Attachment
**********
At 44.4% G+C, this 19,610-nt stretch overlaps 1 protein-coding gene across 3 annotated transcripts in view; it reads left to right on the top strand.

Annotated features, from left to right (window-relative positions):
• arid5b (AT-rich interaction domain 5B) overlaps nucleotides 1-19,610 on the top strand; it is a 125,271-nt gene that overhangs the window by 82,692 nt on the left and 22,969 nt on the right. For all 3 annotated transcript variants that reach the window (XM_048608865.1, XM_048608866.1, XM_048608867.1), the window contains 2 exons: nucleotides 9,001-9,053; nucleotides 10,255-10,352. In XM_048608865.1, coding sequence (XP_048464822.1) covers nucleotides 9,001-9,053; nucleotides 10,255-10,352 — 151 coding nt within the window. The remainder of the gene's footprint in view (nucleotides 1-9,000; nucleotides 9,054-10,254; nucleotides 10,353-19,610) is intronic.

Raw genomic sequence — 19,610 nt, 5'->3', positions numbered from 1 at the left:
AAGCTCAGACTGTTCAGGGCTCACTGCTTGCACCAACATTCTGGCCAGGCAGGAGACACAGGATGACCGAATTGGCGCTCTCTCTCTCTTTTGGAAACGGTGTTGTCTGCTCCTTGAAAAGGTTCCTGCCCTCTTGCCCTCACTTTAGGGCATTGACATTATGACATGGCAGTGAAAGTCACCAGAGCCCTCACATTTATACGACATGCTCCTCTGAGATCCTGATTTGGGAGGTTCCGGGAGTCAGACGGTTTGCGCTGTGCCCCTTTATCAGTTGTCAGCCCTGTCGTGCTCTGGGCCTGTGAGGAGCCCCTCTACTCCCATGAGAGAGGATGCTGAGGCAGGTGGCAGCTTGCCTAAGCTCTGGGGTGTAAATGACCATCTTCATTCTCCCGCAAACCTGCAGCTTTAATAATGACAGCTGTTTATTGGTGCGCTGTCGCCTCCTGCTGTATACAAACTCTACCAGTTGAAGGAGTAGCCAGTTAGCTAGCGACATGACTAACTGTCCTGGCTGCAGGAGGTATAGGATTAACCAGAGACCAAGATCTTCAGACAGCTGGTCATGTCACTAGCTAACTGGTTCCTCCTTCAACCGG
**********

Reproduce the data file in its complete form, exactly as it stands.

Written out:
At 44.4% G+C, this 19,610-nt stretch overlaps 1 protein-coding gene across 3 annotated transcripts in view; it reads left to right on the top strand.

Annotated features, from left to right (window-relative positions):
• arid5b (AT-rich interaction domain 5B) overlaps nucleotides 1-19,610 on the top strand; it is a 125,271-nt gene that overhangs the window by 82,692 nt on the left and 22,969 nt on the right. For all 3 annotated transcript variants that reach the window (XM_048608865.1, XM_048608866.1, XM_048608867.1), the window contains 2 exons: nucleotides 9,001-9,053; nucleotides 10,255-10,352. In XM_048608865.1, coding sequence (XP_048464822.1) covers nucleotides 9,001-9,053; nucleotides 10,255-10,352 — 151 coding nt within the window. The remainder of the gene's footprint in view (nucleotides 1-9,000; nucleotides 9,054-10,254; nucleotides 10,353-19,610) is intronic.

Raw genomic sequence — 19,610 nt, 5'->3', positions numbered from 1 at the left:
AAGCTCAGACTGTTCAGGGCTCACTGCTTGCACCAACATTCTGGCCAGGCAGGAGACACAGGATGACCGAATTGGCGCTCTCTCTCTCTTTTGGAAACGGTGTTGTCTGCTCCTTGAAAAGGTTCCTGCCCTCTTGCCCTCACTTTAGGGCATTGACATTATGACATGGCAGTGAAAGTCACCAGAGCCCTCACATTTATACGACATGCTCCTCTGAGATCCTGATTTGGGAGGTTCCGGGAGTCAGACGGTTTGCGCTGTGCCCCTTTATCAGTTGTCAGCCCTGTCGTGCTCTGGGCCTGTGAGGAGCCCCTCTACTCCCATGAGAGAGGATGCTGAGGCAGGTGGCAGCTTGCCTAAGCTCTGGGGTGTAAATGACCATCTTCATTCTCCCGCAAACCTGCAGCTTTAATAATGACAGCTGTTTATTGGTGCGCTGTCGCCTCCTGCTGTATACAAACTCTACCAGTTGAAGGAGTAGCCAGTTAGCTAGCGACATGACTAACTGTCCTGGCTGCAGGAGGTATAGGATTAACCAGAGACCAAGATCTTCAGACAGCTGGTCATGTCACTAGCTAACTGGTTCCTCCTTCAACCGG